In a more narrow, traditional sense, Doulas are Birthwork Professionals that provide informational, educational, advocacy, physical, counseling, and emotional support to women during pregnancy, childbirth (labor and delivery), and the postnatal (postpartum) period, while managing expectations that come with the transition to motherhood (the latter notably concerning women who are becoming a first time mother).
Apart from explicitly helping and coaching women during aforementioned life-changing experiences, the doula’s support and tasks may also be extended to the newborn(s), to the partner, and/or to the rest of the immediate family.
Doulas can play a crucial role in supporting and advising people who may be marginalized in society, such as migrants, foreign-born people, people of other race than predominant in a particular society or country, or people making part of a LGBTQIA+ group, among others.
Mind that the specific term “Doula” (which is derived from the Greek language, meaning “slave” or “servant”) only surfaced in the late 1960s, but the goals and the actual Doula supportive practice for women is considered as old as mankind, spanning many civilizations, cultures, and communities. A Doula is sometimes also called Birth Companion, Post-birth Supporter, Birth Coach, Labor Companion, Childbirth Assistant, or Monitrice.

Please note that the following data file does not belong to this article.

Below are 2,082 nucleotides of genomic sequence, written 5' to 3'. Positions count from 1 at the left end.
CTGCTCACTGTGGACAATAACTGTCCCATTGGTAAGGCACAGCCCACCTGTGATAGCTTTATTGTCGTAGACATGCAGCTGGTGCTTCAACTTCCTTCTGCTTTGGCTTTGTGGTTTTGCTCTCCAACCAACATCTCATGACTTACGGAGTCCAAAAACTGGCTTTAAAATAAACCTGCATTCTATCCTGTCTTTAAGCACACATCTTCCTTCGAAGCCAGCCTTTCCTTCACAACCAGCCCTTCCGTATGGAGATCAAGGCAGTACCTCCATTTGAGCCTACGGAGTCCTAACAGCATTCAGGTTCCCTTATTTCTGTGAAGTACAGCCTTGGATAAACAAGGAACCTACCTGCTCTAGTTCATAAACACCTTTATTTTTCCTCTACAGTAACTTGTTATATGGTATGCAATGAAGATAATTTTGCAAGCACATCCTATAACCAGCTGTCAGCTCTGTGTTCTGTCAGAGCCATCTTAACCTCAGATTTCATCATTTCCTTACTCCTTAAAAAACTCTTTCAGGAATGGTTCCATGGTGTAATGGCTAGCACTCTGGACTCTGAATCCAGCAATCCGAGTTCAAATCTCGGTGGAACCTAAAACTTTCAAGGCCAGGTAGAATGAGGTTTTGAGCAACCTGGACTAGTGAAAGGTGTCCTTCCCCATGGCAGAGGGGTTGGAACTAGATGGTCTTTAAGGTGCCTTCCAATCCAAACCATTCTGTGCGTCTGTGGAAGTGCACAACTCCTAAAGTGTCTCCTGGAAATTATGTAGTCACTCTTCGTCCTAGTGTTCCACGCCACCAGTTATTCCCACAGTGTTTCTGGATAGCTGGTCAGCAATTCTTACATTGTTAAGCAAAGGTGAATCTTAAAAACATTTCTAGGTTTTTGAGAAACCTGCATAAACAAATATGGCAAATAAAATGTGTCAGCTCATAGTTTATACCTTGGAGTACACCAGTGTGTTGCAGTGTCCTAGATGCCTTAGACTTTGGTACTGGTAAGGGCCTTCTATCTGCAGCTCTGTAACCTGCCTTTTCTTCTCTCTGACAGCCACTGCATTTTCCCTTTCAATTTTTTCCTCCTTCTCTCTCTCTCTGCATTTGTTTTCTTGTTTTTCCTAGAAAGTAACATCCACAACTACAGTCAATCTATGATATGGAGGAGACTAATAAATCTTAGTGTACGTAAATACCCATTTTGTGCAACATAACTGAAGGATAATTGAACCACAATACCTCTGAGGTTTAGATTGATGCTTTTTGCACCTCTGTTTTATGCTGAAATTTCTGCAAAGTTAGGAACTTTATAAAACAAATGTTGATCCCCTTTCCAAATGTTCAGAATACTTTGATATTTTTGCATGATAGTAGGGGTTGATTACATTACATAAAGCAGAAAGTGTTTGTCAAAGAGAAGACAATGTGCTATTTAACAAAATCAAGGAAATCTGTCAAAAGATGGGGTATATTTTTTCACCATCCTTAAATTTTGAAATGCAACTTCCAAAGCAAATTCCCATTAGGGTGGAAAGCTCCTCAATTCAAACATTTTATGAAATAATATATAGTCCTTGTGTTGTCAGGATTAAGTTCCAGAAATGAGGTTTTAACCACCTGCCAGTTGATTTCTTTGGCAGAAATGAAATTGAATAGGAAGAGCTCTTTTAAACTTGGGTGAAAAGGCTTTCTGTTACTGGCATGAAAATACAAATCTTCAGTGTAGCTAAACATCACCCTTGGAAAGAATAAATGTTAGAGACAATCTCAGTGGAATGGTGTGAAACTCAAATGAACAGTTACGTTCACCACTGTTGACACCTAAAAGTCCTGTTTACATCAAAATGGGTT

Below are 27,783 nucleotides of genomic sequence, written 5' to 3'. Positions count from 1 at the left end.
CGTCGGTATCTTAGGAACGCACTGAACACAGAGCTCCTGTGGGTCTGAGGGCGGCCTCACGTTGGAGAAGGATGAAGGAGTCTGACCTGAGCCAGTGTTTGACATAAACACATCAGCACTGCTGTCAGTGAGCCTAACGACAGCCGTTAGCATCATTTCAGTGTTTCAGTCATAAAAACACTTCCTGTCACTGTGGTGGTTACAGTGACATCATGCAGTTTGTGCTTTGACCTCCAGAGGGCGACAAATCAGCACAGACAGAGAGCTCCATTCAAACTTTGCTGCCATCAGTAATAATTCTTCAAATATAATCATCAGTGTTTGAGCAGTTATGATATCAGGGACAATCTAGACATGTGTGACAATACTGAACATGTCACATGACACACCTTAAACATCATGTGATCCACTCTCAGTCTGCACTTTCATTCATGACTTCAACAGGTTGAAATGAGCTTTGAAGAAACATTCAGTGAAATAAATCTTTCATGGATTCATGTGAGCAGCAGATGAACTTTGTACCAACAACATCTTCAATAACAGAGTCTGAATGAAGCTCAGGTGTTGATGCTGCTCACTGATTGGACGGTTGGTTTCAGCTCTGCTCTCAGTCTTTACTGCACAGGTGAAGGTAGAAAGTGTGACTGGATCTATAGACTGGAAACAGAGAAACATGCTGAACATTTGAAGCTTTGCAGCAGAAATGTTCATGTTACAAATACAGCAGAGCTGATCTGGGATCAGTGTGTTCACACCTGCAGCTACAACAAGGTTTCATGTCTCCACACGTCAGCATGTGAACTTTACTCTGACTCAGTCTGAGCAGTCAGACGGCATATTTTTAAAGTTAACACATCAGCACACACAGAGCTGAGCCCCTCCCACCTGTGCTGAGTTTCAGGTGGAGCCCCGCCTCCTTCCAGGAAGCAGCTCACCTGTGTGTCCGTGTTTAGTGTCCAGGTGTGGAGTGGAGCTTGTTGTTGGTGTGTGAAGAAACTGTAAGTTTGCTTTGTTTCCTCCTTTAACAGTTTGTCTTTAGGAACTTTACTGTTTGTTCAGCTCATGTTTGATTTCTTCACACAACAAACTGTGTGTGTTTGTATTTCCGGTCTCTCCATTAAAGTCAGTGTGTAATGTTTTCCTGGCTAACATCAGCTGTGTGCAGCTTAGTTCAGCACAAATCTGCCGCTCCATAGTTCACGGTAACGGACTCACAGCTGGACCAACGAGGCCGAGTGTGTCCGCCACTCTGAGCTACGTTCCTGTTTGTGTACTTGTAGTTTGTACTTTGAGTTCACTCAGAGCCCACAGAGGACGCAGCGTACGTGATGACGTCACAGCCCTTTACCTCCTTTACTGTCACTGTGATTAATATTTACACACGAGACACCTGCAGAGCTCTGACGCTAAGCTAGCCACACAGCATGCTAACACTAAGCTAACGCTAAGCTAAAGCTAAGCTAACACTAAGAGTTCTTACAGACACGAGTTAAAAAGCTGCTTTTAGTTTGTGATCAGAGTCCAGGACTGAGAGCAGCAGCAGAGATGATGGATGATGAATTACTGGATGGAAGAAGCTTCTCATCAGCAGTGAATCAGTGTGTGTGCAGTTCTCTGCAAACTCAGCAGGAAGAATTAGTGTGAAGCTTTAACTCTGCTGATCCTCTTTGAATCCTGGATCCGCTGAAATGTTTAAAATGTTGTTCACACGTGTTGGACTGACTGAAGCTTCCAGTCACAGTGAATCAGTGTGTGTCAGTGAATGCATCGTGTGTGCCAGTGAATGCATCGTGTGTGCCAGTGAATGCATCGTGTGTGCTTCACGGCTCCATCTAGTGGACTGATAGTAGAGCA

Today, in a broader sense, the profession of being a Doula may also include giving support to women who have experienced a miscarriage, an induced abortion, or stillbirth (the death or loss of a baby before or during delivery), providing support to (an) adoptive parent(s), or supporting those who struggle with fertility questions, gender transition, terminal illness, or the process of dying.
Although the Doula is typically a trained professional, they are not allowed to give clinical care such as being provided by physicians, midwives, or nurses. In fact, the Doula is a non-medical healthcare provider, not allowed to prescribe or administer medication or a medical treatment, and not allowed to give medical advice, unless, of course, they are also a licensed midwife or doctor, or such. Doulas may offer their services as volunteers, but others are professionals paid by the client, medical institutions, insurance companies, or by other organizations.
The content and duration of Doula training varies widely, all depending on the country, region, and the individual institutes that provide training courses and classes. As a rule, standardization, certification, and/or accreditation processes vary considerably, or are even absent, because the Doula profession is usually not regulated.
The many tasks of a Doula may include providing labor support, breastfeeding instruction, postnatal massage, baby massage, bathing mother and baby, emotional support, postural and movement education, exercise instruction, postnatal care and hygiene instruction, relaxation and breathing exercises, and household work, among many other activities.